McPhail was obviously struggling and it was hard to argue with Malky Mackay’s decision to take him off – Rudy Gestede’s introduction helped to turn the tide a little as we made the, long overdue in many people’s eyes, transition to 4-4-2. Indeed, once Coventry got their overdue equaliser, City began to get on top again – no doubt, this was partly due to the visitors deciding to protect their point, but we were able to build up a bit of a head of steam and there had been a feeling that a goal was coming before Whittingham’s superb volley. I’m pretty sure that a couple of months ago, City would have seen the game out quite comfortably after that, but a lot has changed since then and now, to add to the tiredness which I feel is a factor both over the course of a game (Coventry manager Andy Thorn said after the match that it had been pointed out to him how many late goals we have conceded lately) as well as the season, we have edginess and nerves.
Coventry had paid the price for dropping deeper and now City did it with bells on . As soon as we went 2-1 up, I said we should bring Darcy Blake to sit just in front of the back four, whether that would have made any difference, I don’t know, but City’s feeble attempt to “park the bus” in those last few minutes was doomed to failure. It only served to put the crowd immediately on edge and something of a vicious circle emerged as clearances became more desperate and the crowd response more anxious. To that extent, there was an air of inevitability about how it all ended as Norwood hammered home in the ninety fifth minute with the City back four virtually camped on their own six yard line.The moment when City's promotion dream died? Oliver Norwood celebrates after scoring in added time to deny City a win which they did not deserve after another stuttering performance.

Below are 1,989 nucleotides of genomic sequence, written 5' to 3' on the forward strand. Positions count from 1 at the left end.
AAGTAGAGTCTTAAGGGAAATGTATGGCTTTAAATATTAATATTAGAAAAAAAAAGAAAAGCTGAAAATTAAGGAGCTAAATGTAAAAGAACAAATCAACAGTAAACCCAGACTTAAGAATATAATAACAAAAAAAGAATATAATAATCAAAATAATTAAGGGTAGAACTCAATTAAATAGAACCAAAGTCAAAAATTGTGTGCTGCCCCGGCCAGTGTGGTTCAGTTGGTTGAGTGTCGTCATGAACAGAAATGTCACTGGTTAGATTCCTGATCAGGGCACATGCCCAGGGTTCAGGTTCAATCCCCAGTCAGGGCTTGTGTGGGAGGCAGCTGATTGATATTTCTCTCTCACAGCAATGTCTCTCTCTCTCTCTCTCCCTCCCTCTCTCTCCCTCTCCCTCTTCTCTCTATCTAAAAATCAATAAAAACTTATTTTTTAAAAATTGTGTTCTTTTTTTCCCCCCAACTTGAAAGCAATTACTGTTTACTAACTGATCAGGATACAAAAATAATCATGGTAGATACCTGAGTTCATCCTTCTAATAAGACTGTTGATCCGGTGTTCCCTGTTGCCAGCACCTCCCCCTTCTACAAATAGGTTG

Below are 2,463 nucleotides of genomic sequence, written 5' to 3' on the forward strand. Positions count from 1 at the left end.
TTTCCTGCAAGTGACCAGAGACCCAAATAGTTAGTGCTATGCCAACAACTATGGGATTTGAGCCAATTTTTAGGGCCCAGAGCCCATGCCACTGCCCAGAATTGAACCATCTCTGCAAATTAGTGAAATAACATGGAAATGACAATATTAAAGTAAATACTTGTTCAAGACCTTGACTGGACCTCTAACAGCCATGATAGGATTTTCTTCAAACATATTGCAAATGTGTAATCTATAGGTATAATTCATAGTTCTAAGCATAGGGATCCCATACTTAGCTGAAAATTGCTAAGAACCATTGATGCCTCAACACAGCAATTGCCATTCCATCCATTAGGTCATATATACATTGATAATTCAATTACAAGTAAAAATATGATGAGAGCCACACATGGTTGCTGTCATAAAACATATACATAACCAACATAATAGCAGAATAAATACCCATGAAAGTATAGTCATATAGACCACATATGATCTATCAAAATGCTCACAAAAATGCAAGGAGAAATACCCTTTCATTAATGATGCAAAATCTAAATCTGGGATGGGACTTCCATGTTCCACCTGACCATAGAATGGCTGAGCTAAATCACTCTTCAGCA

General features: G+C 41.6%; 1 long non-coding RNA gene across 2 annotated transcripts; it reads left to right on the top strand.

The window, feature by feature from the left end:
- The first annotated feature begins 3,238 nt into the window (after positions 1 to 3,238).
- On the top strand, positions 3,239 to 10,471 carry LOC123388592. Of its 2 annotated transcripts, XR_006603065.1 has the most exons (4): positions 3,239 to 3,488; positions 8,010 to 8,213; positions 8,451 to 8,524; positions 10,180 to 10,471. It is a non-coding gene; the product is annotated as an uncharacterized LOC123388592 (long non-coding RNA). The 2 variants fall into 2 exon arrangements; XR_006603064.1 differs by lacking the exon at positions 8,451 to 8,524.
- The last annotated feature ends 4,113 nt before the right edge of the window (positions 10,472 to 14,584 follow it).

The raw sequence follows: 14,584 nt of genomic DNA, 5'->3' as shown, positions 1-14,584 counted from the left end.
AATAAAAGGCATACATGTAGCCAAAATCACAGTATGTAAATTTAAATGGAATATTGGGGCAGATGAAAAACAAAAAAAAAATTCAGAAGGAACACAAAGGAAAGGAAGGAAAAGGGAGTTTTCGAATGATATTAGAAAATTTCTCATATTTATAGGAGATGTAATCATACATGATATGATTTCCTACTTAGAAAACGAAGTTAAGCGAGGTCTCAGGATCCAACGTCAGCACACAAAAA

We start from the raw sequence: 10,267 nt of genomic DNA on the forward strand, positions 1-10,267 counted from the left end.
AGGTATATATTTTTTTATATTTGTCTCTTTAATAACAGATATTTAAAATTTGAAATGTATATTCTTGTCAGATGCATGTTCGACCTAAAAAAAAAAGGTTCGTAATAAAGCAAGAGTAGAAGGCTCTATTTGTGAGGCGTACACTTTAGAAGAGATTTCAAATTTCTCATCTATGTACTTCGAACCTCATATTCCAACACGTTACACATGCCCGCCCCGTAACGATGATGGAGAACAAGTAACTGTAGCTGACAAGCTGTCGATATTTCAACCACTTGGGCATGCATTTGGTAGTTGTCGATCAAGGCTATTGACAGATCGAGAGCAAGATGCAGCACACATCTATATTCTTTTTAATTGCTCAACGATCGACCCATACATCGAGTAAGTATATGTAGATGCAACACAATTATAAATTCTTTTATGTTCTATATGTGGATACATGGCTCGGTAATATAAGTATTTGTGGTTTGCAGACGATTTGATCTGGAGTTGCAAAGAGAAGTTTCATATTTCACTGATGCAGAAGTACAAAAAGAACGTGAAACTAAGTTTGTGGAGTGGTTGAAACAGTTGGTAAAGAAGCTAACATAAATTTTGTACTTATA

If only the signal had been for three minutes added time to play rather than four - then we would all have been able to come out with stuff about it all being about results and not performances at this stage of the season, we could have said eight points from our last five matches is a good foundation to build on for the final haul of this long season. Let’s face it though, on the evidence of the last three matches, we’d be deluding ourselves. Coventry didn’t “rob” us of two points last night, they managed to get themselves the draw that was the least they deserved over the ninety odd minutes.
In our two recent home midweek matches, we faced opponents who had scored a total of twenty goals in their thirty four away matches before facing us – they managed to score five between them and that figure could easily have been doubled. I concentrated on our shoddy defending after the Hull match, but we’ve got problems all over the park – a one paced and immobile midfield and a main striker who hasn’t scored in nearly 1,200 minutes (all of this with a knackered squad which has been rendered smaller than it actually is by our manager’s decision to ignore experienced players who don’t even get a game for the Development team these days).
Amidst all of the gloom, I suppose we shouldn’t lose sight of the fact that we are one point off the top six with twenty four still to play for and, who knows, perhaps today will bring the loan signing that will transform the mood? I can’t help thinking that there’s a bit of clutching at straws going on there though because, apart from those one hundred and twenty minutes at Wembley last month, I cannot think of anything that the Cardiff City team or management have produced that’s realistically suggested that we will be contesting the Play Offs since the January transfer window closed - where there was once freshness, decisiveness and vitality, there’s now staleness, uncertainty and langour and I’m afraid that the manager who made such an impressive start to his Cardiff City career seems completely unable to stop the rot.